WASHINGTON — In a letter to leaders of the House of Representatives, the American Bakers Association has voiced strong opposition to H.R. 3962, the Affordable Health Care Act.
The Nov. 3 letter from Robb MacKie, A.B.A. president and chief executive officer, said while the legislation comes amid "universal calls" to curb health care costs, the House bill would have the opposite effect by raising taxes on the baking industry and weakening "the few existing" cost containment tools currently available.
"This legislation completely misses the mark and could make the U.S. health care system far worse," Mr. MacKie said.
The letter, directed to Speaker of the House Nancy Pelosi and House Minority Leader John Boehner, itemizes several aspects of the bill opposed by the industry, beginning with the creation of a Medicare-like government run health care plan. In particular, Mr. MacKie expressed concern about costs that would shift to bakers to make up for budget shortfalls caused by the plan.
"The new $461 billion surtax would raise the tax rate for many bakers, further eliminating needed capital for employees and production," he said.
The A.B.A. also expressed concern the House bill would undermine the Employee Retirement Income Security Act (ERISA), noting that bakers have relied for years on "safeguards within ERISA to offer competitive benefits across state lines."
He said the House bill would "expose bakers to myriad different state health insurance coverage laws," imposing higher administrative costs on the industry.
"The ERISA preemption is critical to ensuring a stable framework for bakers to continue offering health insurance benefits to employees," Mr. MacKie said.
The A.B.A. also voiced opposition to what it called a "one-size-fits-all" benefits package mandated in the legislation.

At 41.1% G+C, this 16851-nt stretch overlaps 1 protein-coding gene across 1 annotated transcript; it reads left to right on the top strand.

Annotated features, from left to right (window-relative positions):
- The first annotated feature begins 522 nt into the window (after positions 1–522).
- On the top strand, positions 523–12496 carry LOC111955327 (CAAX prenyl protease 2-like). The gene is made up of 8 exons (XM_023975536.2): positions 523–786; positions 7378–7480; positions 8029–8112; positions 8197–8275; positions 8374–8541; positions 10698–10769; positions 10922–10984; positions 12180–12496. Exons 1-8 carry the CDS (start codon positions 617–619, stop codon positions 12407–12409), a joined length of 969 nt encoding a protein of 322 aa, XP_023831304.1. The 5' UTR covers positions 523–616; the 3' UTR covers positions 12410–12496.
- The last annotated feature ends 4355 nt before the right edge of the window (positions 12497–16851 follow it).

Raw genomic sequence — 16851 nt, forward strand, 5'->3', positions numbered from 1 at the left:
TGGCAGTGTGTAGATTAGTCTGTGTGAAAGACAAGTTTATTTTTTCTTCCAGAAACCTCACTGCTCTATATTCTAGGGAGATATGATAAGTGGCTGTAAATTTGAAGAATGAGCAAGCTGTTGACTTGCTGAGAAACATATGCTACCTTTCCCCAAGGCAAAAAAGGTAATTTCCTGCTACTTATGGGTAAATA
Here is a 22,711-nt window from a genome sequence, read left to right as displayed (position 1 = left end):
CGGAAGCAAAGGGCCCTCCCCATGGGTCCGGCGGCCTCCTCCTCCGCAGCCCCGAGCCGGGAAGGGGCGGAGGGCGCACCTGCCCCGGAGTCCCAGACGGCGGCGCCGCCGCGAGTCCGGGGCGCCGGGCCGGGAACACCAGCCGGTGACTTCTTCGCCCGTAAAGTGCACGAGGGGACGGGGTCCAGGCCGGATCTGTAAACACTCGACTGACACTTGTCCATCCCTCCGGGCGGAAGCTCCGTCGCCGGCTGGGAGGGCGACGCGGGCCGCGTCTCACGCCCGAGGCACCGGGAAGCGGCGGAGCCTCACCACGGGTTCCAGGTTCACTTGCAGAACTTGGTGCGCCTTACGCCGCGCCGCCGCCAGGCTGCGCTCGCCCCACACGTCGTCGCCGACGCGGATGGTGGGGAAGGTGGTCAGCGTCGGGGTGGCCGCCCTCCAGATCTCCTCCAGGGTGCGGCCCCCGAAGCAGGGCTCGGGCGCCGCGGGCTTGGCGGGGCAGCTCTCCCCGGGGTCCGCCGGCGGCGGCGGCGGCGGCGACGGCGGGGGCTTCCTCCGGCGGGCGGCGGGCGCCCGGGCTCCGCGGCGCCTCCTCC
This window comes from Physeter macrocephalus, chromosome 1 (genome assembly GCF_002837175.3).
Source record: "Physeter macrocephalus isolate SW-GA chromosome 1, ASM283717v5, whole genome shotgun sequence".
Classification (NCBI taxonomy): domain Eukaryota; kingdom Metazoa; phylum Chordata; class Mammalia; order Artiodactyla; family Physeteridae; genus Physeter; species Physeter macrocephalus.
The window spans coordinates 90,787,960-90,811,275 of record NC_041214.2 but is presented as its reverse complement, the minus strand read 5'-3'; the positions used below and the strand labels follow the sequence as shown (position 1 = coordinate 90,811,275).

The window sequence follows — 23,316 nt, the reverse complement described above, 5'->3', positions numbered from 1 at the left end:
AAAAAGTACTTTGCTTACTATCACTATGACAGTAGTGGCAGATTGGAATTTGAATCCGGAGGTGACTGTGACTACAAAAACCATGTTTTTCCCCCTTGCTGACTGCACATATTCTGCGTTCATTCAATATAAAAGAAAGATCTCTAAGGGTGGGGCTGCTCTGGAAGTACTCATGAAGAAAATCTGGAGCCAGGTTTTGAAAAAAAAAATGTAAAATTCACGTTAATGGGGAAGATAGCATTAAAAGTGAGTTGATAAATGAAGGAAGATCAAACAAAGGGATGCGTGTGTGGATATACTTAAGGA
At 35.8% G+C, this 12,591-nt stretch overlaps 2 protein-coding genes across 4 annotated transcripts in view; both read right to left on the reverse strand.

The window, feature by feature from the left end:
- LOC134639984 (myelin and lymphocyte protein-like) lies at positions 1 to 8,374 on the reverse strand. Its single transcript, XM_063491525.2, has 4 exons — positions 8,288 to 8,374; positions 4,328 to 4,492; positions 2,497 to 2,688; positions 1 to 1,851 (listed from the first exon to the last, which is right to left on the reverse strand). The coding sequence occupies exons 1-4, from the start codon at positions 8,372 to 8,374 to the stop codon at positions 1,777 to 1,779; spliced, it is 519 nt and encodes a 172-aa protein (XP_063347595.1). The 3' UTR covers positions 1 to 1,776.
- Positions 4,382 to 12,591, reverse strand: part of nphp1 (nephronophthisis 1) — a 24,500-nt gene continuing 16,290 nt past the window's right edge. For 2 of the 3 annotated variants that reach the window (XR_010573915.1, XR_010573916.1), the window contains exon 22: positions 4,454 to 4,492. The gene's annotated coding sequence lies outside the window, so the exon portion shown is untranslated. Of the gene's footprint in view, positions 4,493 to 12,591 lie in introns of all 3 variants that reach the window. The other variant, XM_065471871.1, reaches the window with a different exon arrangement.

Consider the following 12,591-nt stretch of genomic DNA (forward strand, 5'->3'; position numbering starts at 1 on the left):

"Bakers would be forced to either provide a government mandated level of health care coverage or face a penalty of 8% of payroll," Mr. MacKie said. "This would dramatically raise the cost of benefits, possibly resulting in job loss or lower wages. This bill would also force the baking industry to curtail alternative but extremely successful benefit programs such as health savings accounts and flexible spending accounts that directly benefit employees."
Urging Ms. Pelosi and Mr. Boehner to "scrap this ill-conceived and potentially devastating bill," the A.B.A. suggested "positive reforms" instead, with steps that allow more families to be covered through insurance pools for businesses; reforming tort law and increase the use of successful cost containment programs such as Health Savings Accounts and Flexible Spending Accounts.
The baking industry believes the current bill will further harm an already weak economy, Mr. MacKie said.
"This bill will only escalate health care costs for Americans while jeopardizing the high quality of care available in the United States," he said. "It is critical that Congress address health care reform in a rational and responsible manner."